This is well worth a read - on the custom of 'lobola' in Zimbabwe. Echoes of bride wealth traditions elsewhere on the continent, and the perennial question of tradition vs modernity.
Funnily enough, my friends and I were discussing this last night; one of us is getting married and she has decided to keep her name (in agreement with her fiancee) but is sentimental about performing the traditional Nigerian introduction and engagement ceremonies where her man will provide a long list of goods and money in exchange for her hand. We were arguing why she does not just do away with it all, and why even get married and no cohabit. The whole issue of bride price is increasing out of place in modern life yet many of us, who are of the generation that will make or break the practice, are undecided about what to make of it. The same can be said of the practice of prostrating/bowing to elders and performing birth or death rites. The confusion is essentially because they are practices we have grown up around, and to eradicate it would be to deny our culture. There are so many aspects of non-African living that Africans are scared of, and have no desire to emulate because we perceive them as the other extreme - isolation from family, lack of respect from children, lack of respect or care for elders, casual and whimsical attitude towards marriage commitments and so on.I read an article, recently, either in the Times or Guardian (UK) which talked about how women's equality has become so entrenched in the West that it is starting to work against women themselves - particularly mothers, who find it hard to reconcile the roles as working women and mothers. I am still undecided about the place of cultural ceremonies like Lobola in modern life. I had a traditional engagementceremony before my registry wedding. I didn't take any of the symbolism seriously or pay any real attention to be honest, neither did my husband. We just saw it as a good reason to party.
If we see this for what it is, it is an exchange between and among men, masquarading as exchange between families. It is simple, women's bodies and life are montised and reduced to exchange value. Anyone that now want to think that African women does not subordinate should reflect for a moment the meaning of these rituals. But it is weird that it is women are wanting to hold onto this tradition. It is also strange that women are so quick to want to take on their husbands name, when it is really not part of culture, but a colonial imposition. But many are so ignorant about this that they don't even know anymore what is imported and what is there own. We should just do away with these rituals and traditions. Lets remember, all traditions are invented and we can invent new ones that will suit contemporary situation.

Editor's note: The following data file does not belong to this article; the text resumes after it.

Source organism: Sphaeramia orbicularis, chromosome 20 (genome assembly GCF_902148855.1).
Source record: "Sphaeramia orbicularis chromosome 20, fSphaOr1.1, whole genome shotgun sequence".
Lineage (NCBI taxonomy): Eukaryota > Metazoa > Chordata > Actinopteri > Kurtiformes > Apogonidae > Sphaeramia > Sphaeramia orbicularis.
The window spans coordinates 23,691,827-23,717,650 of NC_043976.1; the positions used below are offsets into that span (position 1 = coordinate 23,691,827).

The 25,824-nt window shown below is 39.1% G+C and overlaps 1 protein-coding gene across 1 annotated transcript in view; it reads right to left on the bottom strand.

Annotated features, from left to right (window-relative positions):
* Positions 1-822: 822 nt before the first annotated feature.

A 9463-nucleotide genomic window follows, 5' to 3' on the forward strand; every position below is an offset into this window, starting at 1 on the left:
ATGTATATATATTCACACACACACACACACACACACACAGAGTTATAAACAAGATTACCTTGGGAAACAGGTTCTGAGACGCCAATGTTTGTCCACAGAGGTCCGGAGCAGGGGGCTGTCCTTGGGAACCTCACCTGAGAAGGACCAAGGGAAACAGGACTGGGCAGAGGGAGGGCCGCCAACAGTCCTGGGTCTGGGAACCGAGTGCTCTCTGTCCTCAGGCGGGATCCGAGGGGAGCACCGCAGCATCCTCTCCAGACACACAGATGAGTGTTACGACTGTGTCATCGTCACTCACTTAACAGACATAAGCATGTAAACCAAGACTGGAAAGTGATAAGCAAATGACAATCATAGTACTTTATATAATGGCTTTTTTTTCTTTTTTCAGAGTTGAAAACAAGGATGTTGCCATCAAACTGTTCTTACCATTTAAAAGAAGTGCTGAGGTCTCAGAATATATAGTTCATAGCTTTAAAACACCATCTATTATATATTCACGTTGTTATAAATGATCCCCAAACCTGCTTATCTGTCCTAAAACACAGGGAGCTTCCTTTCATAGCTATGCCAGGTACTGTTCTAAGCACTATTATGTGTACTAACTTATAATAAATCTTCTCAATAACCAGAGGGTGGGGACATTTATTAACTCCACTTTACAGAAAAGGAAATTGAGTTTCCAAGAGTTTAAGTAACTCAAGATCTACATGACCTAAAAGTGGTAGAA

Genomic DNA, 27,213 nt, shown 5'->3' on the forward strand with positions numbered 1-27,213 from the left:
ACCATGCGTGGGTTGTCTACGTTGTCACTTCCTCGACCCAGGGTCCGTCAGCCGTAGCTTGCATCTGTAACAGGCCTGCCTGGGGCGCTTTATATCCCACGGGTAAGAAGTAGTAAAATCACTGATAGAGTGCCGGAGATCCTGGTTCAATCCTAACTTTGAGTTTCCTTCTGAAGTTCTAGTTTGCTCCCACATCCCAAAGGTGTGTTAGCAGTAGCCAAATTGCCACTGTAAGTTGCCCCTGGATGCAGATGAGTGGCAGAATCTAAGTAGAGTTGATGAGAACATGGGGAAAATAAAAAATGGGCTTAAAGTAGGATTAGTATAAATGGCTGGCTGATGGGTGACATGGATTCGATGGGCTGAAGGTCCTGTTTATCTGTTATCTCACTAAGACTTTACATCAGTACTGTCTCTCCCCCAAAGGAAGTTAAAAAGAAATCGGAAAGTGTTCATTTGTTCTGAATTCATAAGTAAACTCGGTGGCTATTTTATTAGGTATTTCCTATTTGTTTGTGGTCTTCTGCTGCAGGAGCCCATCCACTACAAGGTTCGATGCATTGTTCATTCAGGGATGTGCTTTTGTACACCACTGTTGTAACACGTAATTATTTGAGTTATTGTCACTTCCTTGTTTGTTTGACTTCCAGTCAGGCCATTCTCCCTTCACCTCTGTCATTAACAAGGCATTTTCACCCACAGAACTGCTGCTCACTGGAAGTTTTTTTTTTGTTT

Who are 'we'?If you feel that you need to do something then do it. If you feel that you do not need to do something then do not.I can't understand this idea of 'we', it's up to you to change or not change your name, it's up to you to get or not get married, and as an adult it's up to you to do anything you want. I don't see where 'we' come in.Soyinka did not consult with his community before he ditched Christianity, neither did Achebe. It's all very well talking rebellious, but doing it really is up to you, so do it I say. Do it.For those who are too young to protest or make up their own minds - tough.
Controversial anon, often you just say things for the sake of saying them...which I guess, is your raison d'etre.'We', is an indication that one is part of a collective obviously. Unless of course you are living on a desert with you and yourself alone.It is out of this collective that cultures, traditions, and rules (good and bad) emanate. So the idea of doing something if you want to do it etc is not always possible. You can't just decide to go and shoot people, go into a store and pick food without paying, or start shouting 'Don't panic, I am islamic' on an aeroplane, and not expect people to have a say in what you do.Going back to the issue of culture, marriage and bride price. The whole point of entering into a union is a validation of the word 'we' otherwise, why bother with marriage?
@ KodyIt's seems you are in the wrong business.Yes you can decide to go about shooting people. Yes you can go into a shop and pick up food without paying, and Yes you can shout whatever it is you want to shout on board whatever airplane. It's up to you, you do it, and you live with the consequences.If you haven't got the will to move in with your boyfriend without getting married to him because you are scared of what people will say then why bother advising others? If you do not want a bride price paid on your head, then find someone who feels the same way or do not get married, it is, after all, up to you. If you are part of a 'collective' but feel so strongly about stopping the practices of this collective and yet have not got the will to do what you think is right then it means you are saddled with a flaw.The Nazis were a 'collective', slave traders were a 'collective', Apartheid regime were a 'collective', the PDP is a 'collective', the attribute lies in your own will, your ability to think and act independently for what you believe is right.Do it.Put up, or ...
Evidently you don't get it so I will do as you advice and save my energy!!!
This truly was a nice article and was worth reading. One has to decide what they rituals and traditions they will follow and what will be left behind, and their consequences.Question, (which more than likely as not will not get an answer), do people from Western Europe and America face such dilemmas? For those from a non-European/American background, these decisions seem much more fraught.
Con Anon, you just don't get it do you!
Post a Comment
© Blogger templates
Psi by Ourblogtemplates.com 2008
Back to TOP